Solar Variability Assessment in the Built Environment: Model Development and Application to Grid Integration
- Location: Häggsalen, Lägerhyddsvägen 1, Uppsala
- Doctoral student: Lingfors, David
- About the dissertation
- Organiser: Fasta tillståndets fysik
- Contact person: Lingfors, David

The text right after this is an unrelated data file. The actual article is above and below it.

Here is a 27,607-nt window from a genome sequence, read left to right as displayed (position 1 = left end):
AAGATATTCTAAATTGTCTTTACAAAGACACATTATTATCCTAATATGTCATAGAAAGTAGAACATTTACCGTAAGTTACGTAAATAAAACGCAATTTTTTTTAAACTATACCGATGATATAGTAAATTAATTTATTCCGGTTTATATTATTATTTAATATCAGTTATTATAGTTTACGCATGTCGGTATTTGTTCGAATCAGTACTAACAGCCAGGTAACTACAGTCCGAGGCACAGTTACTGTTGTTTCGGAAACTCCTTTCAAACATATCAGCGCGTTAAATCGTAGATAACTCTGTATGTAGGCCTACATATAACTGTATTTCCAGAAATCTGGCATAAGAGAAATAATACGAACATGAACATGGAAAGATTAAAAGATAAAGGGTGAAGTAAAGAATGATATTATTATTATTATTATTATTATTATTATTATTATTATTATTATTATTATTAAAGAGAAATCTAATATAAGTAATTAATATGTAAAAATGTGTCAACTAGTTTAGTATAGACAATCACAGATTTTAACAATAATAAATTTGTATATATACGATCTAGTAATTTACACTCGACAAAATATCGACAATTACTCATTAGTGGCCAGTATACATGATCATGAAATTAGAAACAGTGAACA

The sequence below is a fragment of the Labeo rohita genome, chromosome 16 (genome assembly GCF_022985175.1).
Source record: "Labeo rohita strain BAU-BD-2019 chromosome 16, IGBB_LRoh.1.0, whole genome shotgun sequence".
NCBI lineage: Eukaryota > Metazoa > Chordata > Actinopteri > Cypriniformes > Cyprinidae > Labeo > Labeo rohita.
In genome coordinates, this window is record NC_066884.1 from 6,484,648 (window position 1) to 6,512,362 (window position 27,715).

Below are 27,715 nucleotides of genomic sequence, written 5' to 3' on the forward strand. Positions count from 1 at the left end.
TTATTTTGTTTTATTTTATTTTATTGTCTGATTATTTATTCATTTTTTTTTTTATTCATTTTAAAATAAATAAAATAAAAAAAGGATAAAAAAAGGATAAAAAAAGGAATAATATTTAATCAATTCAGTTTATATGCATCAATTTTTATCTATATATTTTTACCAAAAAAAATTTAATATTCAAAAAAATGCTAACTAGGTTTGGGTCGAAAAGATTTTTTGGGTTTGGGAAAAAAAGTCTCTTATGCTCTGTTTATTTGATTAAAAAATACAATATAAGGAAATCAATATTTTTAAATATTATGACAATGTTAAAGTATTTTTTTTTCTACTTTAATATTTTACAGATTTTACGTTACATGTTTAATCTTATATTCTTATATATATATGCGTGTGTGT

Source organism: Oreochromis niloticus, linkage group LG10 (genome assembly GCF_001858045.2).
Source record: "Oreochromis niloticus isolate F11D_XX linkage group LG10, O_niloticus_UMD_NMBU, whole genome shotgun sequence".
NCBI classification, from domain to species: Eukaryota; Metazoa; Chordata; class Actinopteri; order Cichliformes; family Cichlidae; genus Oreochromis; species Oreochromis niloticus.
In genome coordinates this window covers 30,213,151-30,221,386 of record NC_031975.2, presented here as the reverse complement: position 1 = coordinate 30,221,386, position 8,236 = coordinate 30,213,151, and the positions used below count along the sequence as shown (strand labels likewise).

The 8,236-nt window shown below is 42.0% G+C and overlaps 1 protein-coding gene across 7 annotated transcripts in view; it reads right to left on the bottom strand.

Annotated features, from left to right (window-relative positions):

During the 21st century there has been a rapid increase in grid-connected photovoltaic (PV) capacity globally, due to falling system component prices and introduction of various economic incentives. To a large extent, PV systems are installed on buildings, which means they are widely distributed and located close to the power consumer, in contrast to conventional power plants. The intermittency of solar irradiance poses challenges to the integration of PV, which may be mitigated if properly assessing the solar resource. In this thesis, methods have been developed for solar variability and resource assessment in the built environment on both national and local level, and have been applied to grid integration studies. On national level, a method based on building statistics was developed that reproduces the hourly PV power generation in Sweden with high accuracy; correlation between simulated and real power generation for 2012 and 2013 were 0.97 and 0.99, respectively. The model was applied in scenarios of high penetration of intermittent renewable energy (IRE) in the Nordic synchronous power system, in combination with similar models for wind, wave and tidal power. A mix of the IRE resources was sought to minimise the variability in net load (i.e., load minus IRE, nuclear and thermal power). The study showed that a fully renewable Nordic power system is possible if hydropower operation is properly planned for. However, the contribution from PV power would only be 2-3% of the total power demand, due to strong diurnal and seasonal variability. On local level, a model-driven solar resource assessment method was developed based on low-resolution LiDAR (Light Detection and Ranging) data. It was shown to improve the representation of buildings, i.e., roof shape, tilt and azimuth, over raster-based methods, i.e., digital surface models (DSM), which use the same LiDAR data. Furthermore, the new method can provide time-resolved data in contrast to traditional solar maps, and can thus be used as a powerful tool when studying the integration of high penetrations of PV in the distribution grid. In conclusion, the developed methods fill important gaps in our ability to plan for a fully renewable power system.